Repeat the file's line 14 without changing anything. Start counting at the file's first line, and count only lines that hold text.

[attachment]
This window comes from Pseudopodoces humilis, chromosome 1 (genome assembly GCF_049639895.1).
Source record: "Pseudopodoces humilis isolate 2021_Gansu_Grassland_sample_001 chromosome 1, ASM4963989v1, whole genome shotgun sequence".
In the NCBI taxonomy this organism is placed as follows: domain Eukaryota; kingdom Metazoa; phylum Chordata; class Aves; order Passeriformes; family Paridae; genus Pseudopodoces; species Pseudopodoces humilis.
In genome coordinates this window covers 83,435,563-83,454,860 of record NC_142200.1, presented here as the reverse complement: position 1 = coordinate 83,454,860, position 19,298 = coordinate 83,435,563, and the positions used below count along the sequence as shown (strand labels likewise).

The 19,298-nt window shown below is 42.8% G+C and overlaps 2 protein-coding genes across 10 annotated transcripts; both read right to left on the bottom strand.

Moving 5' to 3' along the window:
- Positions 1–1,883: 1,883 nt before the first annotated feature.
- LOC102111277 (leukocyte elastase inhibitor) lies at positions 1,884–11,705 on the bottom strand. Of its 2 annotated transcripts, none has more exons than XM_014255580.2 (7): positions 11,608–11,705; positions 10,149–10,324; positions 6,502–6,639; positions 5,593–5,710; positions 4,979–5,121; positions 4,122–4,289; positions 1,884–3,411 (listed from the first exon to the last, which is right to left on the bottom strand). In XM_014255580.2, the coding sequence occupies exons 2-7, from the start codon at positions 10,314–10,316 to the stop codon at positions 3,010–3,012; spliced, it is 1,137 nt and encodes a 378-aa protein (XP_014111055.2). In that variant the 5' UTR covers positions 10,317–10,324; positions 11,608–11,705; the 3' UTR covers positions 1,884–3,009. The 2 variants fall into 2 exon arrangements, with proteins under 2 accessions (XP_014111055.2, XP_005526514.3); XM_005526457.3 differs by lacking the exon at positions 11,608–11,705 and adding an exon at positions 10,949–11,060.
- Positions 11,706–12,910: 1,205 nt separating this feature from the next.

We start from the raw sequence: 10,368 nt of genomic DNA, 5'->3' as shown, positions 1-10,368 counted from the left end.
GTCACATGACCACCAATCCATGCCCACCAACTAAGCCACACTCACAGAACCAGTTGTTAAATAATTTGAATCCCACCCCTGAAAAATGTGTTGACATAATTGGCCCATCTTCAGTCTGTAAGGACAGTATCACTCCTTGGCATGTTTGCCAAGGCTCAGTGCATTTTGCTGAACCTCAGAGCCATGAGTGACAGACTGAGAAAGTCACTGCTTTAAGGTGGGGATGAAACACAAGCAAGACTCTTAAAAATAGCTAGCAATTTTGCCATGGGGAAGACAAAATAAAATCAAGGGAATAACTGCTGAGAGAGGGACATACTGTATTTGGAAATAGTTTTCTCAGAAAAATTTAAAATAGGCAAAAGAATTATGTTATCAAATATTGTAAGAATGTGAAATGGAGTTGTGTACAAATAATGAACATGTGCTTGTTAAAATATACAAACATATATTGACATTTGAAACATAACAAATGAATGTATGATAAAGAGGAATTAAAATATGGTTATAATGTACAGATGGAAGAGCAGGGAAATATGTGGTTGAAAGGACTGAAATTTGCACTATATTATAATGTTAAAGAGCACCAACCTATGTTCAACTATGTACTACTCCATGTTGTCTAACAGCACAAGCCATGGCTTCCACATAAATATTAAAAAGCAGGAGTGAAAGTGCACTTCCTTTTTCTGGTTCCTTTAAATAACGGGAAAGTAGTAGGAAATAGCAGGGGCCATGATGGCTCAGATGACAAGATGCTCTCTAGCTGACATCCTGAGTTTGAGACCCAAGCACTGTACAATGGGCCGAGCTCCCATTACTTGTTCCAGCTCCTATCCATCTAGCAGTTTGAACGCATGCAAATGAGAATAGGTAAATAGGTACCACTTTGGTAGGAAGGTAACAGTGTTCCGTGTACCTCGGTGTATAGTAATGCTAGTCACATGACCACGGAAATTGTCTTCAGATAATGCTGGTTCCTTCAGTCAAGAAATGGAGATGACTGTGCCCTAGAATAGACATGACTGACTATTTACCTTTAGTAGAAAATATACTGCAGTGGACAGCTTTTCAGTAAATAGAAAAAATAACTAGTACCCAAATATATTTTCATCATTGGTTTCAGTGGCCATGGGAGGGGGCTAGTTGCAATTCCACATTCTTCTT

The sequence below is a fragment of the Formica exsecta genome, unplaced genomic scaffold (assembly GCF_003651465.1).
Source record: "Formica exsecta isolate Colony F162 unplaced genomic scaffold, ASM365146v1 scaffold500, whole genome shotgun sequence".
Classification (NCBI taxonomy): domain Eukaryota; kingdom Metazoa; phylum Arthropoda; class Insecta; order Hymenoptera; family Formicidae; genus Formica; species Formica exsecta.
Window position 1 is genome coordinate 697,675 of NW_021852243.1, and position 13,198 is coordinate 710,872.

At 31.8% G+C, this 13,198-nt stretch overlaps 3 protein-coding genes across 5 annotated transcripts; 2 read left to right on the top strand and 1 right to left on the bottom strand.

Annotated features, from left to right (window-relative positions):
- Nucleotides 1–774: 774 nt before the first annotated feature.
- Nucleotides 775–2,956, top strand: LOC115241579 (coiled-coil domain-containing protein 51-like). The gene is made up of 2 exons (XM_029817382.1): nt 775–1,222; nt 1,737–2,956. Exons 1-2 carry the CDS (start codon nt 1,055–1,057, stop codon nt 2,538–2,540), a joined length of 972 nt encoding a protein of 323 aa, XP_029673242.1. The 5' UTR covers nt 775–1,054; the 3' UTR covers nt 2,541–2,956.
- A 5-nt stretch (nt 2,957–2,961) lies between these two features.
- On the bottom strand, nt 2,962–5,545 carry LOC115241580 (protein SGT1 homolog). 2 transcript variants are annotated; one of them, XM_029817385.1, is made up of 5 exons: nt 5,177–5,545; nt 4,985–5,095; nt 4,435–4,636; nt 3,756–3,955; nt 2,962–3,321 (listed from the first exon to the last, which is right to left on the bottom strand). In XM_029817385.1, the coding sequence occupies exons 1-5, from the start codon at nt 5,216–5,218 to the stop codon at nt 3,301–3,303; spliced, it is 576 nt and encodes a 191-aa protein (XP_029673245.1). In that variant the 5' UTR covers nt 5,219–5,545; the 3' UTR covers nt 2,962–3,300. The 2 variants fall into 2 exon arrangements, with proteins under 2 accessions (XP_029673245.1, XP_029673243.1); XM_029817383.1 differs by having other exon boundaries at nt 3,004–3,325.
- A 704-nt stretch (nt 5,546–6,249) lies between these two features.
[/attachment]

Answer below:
Classification (NCBI taxonomy): domain Eukaryota; kingdom Metazoa; phylum Arthropoda; class Insecta; order Hymenoptera; family Formicidae; genus Formica; species Formica exsecta.